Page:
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[No comments] ████: Like today's algorithmic creativity tools, many NaNoGenMo projects take as their grist the results of other peoples' creativity and hard work: years, even centuries of work. My own In Dialogue and Amazon Prime are manipulations of public domain texts, and for Alphabetical Order and Brutus and Cassius, at the close of the scene I took the entire English literary canon as my input. Linked By Love mined thousands of books for their back cover copy—by far the most difficult part of the book to write. For 2022, I've created a NaNoGenMo work that reuses no one's text but my own.

████ is a blackout piece made from the text of my unpublished novel, Mine. I've redacted every word that shows up in one of my two published novels, Constellation Games and Situation Normal. You'll see lots of names, places, technical terms, odd digressions on Cleopatra and zucchini, punctuation, and (I assume) typoes. That's it.

This is an appropriate source text since Mine is a story about people preserved as the things around them are erased, and then juxtaposed without context. But really, I could tell you it was about anything and you'd have to believe me... for now.

Stress Response: As promised, the November/December issue of Analog includes "Stress Response", a Ravy Uvana story in which Judicant Uvana helps a young human who went into space believing it would be a big, fun adventure... and who still believes that at the end of the story! Have fun!

The big change I made after my writing group critiqued "Stress Response" was explicitly explaining why the stress response happened; no one got it and without that crucial piece of information the story feels like watching someone else's vacation slides. Many, many times my writing group has told me "Leonard, you need to explicitly explain the thing instead of expecting us to figure it out."

Two more stories of mine are coming up in Analog: "Meat", the first Ravy Uvana story I ever wrote; and "Race to the Bottom", a flash piece that explains why everything is so terrible. Both coming out next year, I guess? I've deposited the checks!

October Film Roundup:

[Comments] (1) September Film Roundup: It's an rom-com Roundup this month, with lovers being reunited and old public domain British source material galore!

A quick Television Spotlight: we watched Only Murders in the Building, which I think gets much better in season 2 as they stop trying so hard to ape the form they're parodying (which resulted in lots of boring subplots) and lean in to wacky, nonsensical comedy (which resulted in me enjoying a Martin Short performance for the first time ever). I will say that season 1 was more effective at the Hitchcockian finger-wagging where they try to shame you for enjoying the thing they're showing you, but no one actually enjoys that—you're being shamed!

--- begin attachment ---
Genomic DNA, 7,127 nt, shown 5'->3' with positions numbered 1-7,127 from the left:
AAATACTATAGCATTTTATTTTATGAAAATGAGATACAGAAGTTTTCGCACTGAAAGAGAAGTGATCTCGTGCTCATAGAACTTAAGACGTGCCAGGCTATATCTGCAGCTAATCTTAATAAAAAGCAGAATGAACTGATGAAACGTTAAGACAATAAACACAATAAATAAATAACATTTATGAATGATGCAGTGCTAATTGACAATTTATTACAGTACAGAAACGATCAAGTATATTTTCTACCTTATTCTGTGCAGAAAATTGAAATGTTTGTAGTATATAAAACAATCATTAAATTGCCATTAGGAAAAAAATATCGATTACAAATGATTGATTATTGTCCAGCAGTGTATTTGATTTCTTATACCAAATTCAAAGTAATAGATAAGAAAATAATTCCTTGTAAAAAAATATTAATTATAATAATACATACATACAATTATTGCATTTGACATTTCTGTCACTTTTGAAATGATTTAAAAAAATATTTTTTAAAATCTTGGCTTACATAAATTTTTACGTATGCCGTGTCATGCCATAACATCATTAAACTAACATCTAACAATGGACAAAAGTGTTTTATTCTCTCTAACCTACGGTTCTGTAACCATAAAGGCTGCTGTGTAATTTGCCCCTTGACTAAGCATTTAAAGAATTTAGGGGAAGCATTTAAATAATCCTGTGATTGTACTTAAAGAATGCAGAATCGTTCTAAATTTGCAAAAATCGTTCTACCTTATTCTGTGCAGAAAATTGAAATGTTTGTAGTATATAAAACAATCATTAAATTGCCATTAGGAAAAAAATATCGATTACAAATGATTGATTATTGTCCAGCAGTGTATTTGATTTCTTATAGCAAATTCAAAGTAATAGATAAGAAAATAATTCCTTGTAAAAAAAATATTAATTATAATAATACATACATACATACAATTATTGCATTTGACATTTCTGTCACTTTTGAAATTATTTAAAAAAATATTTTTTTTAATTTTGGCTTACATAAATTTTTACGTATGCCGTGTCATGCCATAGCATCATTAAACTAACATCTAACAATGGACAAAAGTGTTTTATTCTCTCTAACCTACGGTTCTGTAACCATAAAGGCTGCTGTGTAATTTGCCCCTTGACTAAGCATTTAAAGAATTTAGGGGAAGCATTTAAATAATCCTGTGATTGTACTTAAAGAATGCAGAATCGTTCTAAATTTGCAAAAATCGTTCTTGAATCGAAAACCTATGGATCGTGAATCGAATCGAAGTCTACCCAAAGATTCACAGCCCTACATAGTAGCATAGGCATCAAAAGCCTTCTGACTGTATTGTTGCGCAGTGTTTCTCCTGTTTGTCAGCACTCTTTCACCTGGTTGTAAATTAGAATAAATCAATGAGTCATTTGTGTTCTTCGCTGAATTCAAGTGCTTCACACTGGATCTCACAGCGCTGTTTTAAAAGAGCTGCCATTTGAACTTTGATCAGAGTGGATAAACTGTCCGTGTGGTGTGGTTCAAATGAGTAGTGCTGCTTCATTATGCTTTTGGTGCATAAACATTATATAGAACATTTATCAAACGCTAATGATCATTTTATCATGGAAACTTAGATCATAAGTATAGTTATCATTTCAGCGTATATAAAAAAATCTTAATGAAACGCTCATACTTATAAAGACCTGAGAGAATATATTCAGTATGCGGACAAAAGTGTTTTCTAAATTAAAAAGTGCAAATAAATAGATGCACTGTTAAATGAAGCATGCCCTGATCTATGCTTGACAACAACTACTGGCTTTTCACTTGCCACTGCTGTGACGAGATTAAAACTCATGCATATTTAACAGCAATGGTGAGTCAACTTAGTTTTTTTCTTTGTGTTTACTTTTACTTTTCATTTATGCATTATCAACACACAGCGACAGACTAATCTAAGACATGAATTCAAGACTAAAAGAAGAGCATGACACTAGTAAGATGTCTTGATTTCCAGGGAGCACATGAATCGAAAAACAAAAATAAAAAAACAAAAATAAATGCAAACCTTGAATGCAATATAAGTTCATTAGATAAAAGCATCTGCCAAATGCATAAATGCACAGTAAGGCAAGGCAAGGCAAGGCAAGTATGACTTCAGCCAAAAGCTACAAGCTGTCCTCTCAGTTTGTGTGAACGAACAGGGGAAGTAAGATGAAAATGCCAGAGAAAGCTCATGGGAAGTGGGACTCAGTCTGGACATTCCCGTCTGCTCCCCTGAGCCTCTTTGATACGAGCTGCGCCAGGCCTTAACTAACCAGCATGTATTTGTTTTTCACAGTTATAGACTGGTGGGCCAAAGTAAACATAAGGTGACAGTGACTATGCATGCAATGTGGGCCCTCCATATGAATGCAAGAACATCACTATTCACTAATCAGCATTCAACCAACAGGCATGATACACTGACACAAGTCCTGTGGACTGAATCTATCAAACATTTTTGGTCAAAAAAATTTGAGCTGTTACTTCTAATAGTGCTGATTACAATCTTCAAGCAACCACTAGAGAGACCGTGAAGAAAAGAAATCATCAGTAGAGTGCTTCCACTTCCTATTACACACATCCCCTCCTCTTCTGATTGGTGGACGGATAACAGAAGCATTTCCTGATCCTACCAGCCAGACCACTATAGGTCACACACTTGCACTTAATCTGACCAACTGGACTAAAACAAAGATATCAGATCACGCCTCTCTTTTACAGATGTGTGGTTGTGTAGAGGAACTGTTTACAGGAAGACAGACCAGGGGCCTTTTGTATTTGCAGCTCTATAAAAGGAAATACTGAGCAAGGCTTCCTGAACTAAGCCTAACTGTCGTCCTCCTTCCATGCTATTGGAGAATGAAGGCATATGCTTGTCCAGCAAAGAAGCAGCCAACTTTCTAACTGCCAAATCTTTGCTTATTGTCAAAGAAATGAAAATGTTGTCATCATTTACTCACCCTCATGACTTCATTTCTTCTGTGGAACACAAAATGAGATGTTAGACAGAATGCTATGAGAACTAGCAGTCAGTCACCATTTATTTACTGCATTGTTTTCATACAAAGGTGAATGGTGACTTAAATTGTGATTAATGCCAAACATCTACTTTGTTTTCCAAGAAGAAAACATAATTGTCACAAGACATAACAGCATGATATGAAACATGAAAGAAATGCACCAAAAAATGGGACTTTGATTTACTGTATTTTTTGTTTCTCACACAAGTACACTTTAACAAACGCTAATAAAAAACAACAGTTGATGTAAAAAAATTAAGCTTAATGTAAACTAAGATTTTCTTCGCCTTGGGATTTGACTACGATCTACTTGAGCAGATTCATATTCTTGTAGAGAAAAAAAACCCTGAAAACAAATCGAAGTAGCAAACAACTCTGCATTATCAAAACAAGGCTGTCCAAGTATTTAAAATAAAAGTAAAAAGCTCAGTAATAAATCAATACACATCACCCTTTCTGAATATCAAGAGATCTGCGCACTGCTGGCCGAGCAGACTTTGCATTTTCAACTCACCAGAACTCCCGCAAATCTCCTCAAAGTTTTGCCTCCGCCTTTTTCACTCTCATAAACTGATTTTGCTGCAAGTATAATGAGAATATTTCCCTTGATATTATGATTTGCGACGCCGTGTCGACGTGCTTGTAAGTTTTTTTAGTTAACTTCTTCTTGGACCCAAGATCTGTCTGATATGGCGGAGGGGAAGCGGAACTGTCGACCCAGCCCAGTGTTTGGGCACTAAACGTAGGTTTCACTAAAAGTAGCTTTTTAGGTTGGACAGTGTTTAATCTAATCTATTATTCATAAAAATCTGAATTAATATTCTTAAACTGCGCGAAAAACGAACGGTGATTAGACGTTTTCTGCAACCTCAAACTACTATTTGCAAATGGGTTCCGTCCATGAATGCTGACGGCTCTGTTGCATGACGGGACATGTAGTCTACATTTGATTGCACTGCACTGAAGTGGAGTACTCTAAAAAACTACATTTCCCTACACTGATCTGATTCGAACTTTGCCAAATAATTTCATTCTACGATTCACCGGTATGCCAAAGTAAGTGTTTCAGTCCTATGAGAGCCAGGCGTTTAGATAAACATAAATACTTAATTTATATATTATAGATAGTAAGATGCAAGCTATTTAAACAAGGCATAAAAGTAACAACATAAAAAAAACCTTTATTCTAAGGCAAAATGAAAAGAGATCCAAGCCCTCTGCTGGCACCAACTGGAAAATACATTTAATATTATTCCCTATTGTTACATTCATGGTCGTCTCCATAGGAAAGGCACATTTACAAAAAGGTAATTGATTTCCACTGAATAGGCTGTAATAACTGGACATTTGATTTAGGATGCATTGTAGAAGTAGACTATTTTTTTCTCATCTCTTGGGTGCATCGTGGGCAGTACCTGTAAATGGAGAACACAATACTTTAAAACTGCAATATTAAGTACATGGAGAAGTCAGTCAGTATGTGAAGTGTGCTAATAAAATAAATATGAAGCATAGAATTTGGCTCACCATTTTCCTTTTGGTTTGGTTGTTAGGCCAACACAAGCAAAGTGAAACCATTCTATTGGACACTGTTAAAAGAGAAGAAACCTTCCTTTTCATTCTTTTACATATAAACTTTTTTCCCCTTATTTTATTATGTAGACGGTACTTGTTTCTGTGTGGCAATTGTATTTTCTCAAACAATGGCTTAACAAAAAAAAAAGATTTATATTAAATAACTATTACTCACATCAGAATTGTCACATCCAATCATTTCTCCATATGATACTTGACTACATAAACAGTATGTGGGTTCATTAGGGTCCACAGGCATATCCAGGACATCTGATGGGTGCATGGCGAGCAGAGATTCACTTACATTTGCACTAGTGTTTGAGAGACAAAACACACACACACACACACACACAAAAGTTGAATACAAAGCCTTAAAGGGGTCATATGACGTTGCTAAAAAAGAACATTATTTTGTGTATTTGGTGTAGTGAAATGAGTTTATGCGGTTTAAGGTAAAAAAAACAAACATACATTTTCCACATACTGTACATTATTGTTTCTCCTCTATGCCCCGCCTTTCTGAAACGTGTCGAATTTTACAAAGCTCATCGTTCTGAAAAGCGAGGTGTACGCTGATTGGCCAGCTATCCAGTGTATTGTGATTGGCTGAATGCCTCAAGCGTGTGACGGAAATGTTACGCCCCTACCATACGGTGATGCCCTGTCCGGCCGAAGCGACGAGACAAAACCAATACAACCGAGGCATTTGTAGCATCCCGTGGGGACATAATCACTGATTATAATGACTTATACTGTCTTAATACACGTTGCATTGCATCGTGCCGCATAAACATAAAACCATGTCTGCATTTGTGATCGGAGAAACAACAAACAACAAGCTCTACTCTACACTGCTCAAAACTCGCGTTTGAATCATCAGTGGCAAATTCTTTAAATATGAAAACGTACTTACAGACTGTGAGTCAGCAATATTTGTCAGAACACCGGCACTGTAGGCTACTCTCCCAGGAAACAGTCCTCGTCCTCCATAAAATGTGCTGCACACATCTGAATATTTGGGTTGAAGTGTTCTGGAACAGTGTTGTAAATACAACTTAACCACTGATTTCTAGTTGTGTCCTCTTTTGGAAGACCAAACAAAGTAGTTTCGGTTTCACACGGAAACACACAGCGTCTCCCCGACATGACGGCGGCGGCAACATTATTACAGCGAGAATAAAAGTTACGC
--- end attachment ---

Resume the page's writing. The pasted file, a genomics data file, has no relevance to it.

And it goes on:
We also watched all of The Goes Wrong Show in the space of a coupel days, and see Sumana's review for that. Just really, really funny. I appreciate that the fictional actors all have consistent characters that lead to different styles of comedy as things Go Wrong.

August Film Roundup: By chance I ended up watching all of August's films without Sumana, so this is a bunch of films from my huge cinematic pile of "Sumana probably won't like these." And I think I was right!

The Scene of the Crime: My new story "The Scene of the Crime" is published in the August 2022 issue of Clarkesworld! This is my second published Ravy Uvana story, after "Mandatory Arbitration", and I just did copyedits for "Stress Response", which will become the third one near the end of the year.

The first draft of this story was much more complicated, with a time loop and a parallel universe, plus with Dr. Miew denying to the end that there was any time loop at all. Way too complicated! A lot of writing the first draft is throwing ideas at the wall, and a lot of the second draft is seeing which ideas stuck to the wall and picking up the others.

[Comments] (1) July Film Roundup: